For one week, I tracked a selection of personal data using an app. I used an app I have used before because I already knew how data is stored and shared. I chose just a few, less crucial and unrelated factors to record, to avoid sharing particularly personal data. I also restricted how much the app might deduce by not providing any contextual data and not linking to any monitoring devices.
Comparison with manual logging & visualisation
- this app allows the user to select from a menu of factors but not to create new ones, as manual logging does;
- having data recorded automatically reduces effort, and prevents the results be affected by forgetfulness or misreporting, but takes control away from the user;
- there are ‘ideals’ built-in but no justification for them, and rewards and nudges that trigger based on your data; manual logging requires you to pursue your own understanding of the data and set your own goals, possibly with expert help and possibly with information beyond this data.
Using the app reduces labour (Rivera-Pelayo et al, 2012) and possibly increases the accuracy of the data recording.
However, the app reduces the agency of the user, for instance, it has already decided which factors can and should be measured (Wise et al, 2013) with little input from the user. It then goes on to offer what appear to be personalised recommendations, but which may not be based on suitable goals for the user. It also focusses totally on the actions of the user, without references to the larger context (Eynon, 2015), and solely on those actions that directly affect the measures used (Wise et al, 2013).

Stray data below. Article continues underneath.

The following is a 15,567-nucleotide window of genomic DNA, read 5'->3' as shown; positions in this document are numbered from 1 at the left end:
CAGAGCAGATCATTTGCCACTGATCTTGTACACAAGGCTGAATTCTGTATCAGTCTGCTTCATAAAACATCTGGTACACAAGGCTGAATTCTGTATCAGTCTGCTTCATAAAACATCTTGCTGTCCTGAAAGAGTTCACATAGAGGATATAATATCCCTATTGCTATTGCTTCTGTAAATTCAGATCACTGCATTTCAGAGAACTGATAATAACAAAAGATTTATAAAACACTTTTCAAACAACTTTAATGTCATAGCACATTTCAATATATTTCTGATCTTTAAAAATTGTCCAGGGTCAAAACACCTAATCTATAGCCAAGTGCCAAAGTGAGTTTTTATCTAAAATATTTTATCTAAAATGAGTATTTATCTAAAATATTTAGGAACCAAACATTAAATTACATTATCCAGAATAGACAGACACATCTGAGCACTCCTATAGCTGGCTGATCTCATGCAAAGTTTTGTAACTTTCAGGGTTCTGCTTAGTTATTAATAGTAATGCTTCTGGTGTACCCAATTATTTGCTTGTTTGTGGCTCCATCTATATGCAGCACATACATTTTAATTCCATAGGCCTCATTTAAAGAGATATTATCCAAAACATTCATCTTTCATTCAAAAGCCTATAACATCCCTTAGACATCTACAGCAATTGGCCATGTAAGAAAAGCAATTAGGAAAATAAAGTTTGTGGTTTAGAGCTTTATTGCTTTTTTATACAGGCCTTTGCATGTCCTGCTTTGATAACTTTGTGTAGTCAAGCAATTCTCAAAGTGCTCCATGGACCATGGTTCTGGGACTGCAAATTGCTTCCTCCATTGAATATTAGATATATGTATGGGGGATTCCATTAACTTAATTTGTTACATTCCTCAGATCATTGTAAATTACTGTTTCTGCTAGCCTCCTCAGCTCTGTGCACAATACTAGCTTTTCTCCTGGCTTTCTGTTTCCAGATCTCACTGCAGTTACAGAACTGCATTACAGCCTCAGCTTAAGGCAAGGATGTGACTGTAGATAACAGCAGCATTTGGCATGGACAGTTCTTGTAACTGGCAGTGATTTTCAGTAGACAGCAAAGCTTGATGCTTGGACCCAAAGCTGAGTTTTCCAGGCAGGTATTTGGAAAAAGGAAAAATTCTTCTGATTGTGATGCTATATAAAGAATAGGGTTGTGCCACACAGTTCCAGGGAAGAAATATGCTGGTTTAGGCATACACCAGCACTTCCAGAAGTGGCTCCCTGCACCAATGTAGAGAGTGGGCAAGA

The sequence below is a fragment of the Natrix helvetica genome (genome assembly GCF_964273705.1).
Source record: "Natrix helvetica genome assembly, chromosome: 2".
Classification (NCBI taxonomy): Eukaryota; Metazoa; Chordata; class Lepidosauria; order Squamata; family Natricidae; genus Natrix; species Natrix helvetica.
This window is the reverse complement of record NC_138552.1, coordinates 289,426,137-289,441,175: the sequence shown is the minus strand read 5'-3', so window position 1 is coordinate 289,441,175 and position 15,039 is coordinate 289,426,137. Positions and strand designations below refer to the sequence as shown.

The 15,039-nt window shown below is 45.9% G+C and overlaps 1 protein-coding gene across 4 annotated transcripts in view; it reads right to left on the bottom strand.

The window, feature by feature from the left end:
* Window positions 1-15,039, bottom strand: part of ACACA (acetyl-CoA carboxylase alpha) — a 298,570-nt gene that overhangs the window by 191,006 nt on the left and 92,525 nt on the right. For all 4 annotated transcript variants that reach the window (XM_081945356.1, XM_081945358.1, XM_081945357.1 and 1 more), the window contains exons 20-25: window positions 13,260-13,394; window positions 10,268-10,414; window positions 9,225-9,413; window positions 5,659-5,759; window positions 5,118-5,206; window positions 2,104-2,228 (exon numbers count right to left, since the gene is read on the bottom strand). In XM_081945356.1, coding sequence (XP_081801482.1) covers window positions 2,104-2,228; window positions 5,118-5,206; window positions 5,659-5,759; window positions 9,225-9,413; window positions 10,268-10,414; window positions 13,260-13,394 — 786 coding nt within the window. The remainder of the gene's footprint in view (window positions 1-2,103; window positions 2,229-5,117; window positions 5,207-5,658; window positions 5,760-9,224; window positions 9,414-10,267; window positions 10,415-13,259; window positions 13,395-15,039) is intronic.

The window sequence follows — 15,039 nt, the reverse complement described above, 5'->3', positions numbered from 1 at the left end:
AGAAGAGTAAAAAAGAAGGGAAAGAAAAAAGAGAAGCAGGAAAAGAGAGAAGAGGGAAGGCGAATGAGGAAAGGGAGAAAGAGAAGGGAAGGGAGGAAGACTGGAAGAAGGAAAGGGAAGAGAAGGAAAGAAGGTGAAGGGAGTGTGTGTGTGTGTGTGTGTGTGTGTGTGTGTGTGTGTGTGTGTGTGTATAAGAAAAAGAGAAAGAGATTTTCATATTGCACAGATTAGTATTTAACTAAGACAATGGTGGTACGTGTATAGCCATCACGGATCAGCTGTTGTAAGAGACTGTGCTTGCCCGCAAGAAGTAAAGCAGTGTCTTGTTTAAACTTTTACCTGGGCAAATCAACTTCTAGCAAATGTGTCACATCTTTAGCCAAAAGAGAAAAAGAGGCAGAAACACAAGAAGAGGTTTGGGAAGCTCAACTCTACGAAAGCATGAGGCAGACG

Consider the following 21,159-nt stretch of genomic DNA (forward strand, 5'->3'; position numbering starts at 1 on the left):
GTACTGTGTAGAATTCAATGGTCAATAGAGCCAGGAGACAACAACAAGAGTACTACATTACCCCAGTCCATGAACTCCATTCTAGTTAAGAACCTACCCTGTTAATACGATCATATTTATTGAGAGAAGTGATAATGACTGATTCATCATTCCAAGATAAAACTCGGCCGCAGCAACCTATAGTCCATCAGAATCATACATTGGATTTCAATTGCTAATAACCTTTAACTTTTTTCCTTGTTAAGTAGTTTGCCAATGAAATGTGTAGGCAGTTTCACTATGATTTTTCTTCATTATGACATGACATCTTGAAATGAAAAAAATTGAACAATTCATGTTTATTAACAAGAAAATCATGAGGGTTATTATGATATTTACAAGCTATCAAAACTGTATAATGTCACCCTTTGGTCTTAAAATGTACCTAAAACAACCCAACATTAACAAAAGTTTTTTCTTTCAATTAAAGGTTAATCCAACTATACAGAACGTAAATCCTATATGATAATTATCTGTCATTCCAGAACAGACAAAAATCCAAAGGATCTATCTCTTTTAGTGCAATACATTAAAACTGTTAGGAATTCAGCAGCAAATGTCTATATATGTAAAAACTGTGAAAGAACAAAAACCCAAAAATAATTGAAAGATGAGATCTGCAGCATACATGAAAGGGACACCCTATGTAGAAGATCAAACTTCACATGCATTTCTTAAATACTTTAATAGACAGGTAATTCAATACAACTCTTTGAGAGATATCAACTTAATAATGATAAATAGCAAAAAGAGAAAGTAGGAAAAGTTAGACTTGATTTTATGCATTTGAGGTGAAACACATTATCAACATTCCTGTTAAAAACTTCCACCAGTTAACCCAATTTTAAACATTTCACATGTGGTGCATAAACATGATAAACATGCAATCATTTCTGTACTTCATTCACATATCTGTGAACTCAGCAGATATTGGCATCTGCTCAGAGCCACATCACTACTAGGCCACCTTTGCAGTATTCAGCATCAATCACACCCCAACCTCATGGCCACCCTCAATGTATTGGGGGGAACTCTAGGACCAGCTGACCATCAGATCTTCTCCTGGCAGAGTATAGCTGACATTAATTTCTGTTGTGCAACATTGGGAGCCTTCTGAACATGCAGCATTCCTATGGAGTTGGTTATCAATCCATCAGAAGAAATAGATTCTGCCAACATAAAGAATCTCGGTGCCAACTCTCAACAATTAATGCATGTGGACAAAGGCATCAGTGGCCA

Eynon, R. 2015. The quantified self for learning: critical questions for education, Learning, Media and Technology, 40:4, pp.407-411, DOI: 10.1080/17439884.2015.1100797.
Rivera-Pelayo, V., V. Zacharias, L. Müller, and S. Braun. 2012. Applying Quantified Self Approaches to Support Reflective Learning. Proceedings of the 2nd International Conference on Learning Analytics and Knowledge, 111–114. New York: ACM. http://dl.acm.org/citation.cfm?id=2330631.
Wise, A. F., Y. Zhao, and S. N. Hausknecht. 2013. April. Learning Analytics for Online Discussions: A Pedagogical Model for Intervention with Embedded and Extracted Analytics. Proceedings of the Third International Conference on Learning Analytics and Knowledge, 48–56. New York: ACM.